If you want to get ahead, get a mask. That seems to be the motto in the EDM community right now, with various mysteriously masked figures following in the footsteps of the likes of Daft Punk and deadmau5. A couple of years ago, Aaron Jerome and his collection of Native American ceremonial masks proved the benefits of anonymity when his debut album under the name of SBTRKT opened the door to a whole new wave of skittery, melancholic dance music.
Three years on, and the follow-up to that self-titled debut offering demonstrates Jerome’s new-found clout. As well as some familiar names – Jessie Ware and regular collaborator Sampha, there’s also added star-power in the form of Vampire Weekend‘s Ezra Koenig, Chairlift vocalist Caroline Polacheck and ASAP Ferg. It results in an album that feels like a natural progression from Jerome’s debut, even if it sometimes feels frustratingly inconsistent at times.
When Jerome’s on form though, nothing on earth sounds quite like him. The terrific New Dorp New York is a contender for one of the best tracks of the year, an exhilarating rush of a song that sees Koenig deadpanning vocals like “Flags flapping in Manhattan…gargoyles gargling oil, peak of the Empire, Top of the Rock” while Jerome creates the sort of clattering energy that a song about New York City demands. There are plenty of allusions to previous Vampire Weekend songs, and there’s even time for a lyrical nod to The Sweet‘s Blockbuster for good measure.
The title track also shows off Jerome at his best, a stately, slightly doomy ballad with Sampha adding some typically smooth and atmospheric vocals – a fine sequel to one of SBTRKT’s finest moments, Hold On. Even better is the barnstorming highlight Higher, featuring a truly arresting rap from 18 year old newcomer Raury. It’s an intriguing new development for Jerome, proving he works just as well with rappers as he does with RnB singers, and certainly announces Raury as a major name to watch out for in 2015.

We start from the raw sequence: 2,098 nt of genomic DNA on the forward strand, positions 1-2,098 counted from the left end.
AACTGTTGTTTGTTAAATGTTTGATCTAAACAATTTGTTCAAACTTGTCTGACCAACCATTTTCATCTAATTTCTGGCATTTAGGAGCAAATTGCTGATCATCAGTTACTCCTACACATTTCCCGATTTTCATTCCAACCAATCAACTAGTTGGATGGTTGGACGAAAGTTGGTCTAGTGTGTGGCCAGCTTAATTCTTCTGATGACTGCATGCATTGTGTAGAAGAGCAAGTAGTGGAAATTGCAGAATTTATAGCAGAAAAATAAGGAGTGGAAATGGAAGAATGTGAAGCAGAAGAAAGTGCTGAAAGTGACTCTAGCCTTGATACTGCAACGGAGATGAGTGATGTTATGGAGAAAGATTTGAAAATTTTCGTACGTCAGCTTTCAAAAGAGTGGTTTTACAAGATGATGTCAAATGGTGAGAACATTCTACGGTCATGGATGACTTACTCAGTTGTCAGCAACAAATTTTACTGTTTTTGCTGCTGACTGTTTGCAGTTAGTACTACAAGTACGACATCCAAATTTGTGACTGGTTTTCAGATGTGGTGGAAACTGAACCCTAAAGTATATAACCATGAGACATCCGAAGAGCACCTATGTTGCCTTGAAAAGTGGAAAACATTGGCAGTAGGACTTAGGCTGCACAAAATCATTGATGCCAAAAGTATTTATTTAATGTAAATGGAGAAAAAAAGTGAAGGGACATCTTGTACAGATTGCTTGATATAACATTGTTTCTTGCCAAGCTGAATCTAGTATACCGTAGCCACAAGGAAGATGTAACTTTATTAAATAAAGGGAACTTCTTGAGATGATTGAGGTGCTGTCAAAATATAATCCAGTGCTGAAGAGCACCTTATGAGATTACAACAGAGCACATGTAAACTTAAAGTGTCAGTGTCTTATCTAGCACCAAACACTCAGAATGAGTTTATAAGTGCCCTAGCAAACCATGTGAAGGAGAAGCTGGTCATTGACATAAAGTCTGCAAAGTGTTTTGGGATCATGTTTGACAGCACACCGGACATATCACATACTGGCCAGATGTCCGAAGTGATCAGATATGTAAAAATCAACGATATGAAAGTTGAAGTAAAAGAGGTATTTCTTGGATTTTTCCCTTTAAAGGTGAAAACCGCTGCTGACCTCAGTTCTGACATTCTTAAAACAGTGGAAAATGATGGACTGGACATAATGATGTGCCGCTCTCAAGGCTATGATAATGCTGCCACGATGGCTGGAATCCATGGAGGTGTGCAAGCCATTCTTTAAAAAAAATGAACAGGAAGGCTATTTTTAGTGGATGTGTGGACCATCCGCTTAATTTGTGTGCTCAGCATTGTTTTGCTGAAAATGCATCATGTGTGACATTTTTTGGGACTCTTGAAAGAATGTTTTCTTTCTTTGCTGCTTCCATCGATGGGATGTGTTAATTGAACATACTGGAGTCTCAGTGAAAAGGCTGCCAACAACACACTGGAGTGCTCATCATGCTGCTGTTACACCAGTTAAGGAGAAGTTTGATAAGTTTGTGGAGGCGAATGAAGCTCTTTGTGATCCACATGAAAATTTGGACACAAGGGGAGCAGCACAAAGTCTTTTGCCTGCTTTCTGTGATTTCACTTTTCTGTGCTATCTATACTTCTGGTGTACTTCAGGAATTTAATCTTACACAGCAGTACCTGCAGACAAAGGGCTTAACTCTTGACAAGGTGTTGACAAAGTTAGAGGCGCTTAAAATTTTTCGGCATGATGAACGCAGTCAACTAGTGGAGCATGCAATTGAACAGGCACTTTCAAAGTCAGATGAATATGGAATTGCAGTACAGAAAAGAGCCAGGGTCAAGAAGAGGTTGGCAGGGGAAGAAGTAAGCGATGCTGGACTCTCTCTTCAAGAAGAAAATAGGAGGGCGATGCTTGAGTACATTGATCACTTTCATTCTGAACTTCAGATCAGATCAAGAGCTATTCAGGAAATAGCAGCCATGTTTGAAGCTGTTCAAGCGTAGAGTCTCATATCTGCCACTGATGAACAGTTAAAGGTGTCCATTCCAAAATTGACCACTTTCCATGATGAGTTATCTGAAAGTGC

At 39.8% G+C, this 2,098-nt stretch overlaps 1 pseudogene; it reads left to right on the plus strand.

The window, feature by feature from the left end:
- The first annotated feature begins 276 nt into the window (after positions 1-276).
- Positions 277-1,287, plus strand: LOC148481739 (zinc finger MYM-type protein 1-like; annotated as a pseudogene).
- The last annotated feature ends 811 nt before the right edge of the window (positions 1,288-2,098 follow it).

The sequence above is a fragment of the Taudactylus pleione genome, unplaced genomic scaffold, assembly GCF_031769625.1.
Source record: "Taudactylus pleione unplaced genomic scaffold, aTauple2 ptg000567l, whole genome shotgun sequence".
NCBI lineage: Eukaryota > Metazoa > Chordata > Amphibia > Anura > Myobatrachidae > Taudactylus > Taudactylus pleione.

It’s high points like this though that mean the less impressive moments can prove frustrating. Look Away, featuring the vocals of Caroline Polacheck, seems half-sketched and never really seems to gain any momentum, while Jessie Ware sounds as wonderful as you’d expect on Problem Solved, yet the melody proves too meandering to really become memorable. The same accusation can be levelled at the brief piano interlude of It It Happens, although as this is followed by the glorious rush of Gon Stay (featuring another great vocal from Sampha), it seems less important somehow. Temporary View also suffers from being rather too hazy and dreamy, leaving one yearning for some energy (which is, thankfully, provided elsewhere on the album).
The restless search for a musical identity is one thing that hampers Wonder Where We Land – Jerome is very good at creating downbeat soundscapes and makes a good foil for a soulful voice, but the results are even better where he tries to break the mould. So, tracks like the aforementioned New Dorp New York, and the minimal disco anthem The Light are thrilling adrenaline rushes to the heart, while instrumentals like Osea and the odd little ambient interludes like Day 1 and Day 5 just serve to slow down the record’s momentum.
In the end, Wonder Where We Land sounds like an album of great moments, rather than a consistently great record. There’s enough demonstration of Jerome’s development as a producer though, and in the closing druggy, paranoid haze of Voices In My Head – featuring a stellar rap from ASAP Ferg and some featherlight vocals from Warpaint – there are hints of even more strings to his bow. Given a bit of quality control, the future seems bright for this particular masked man.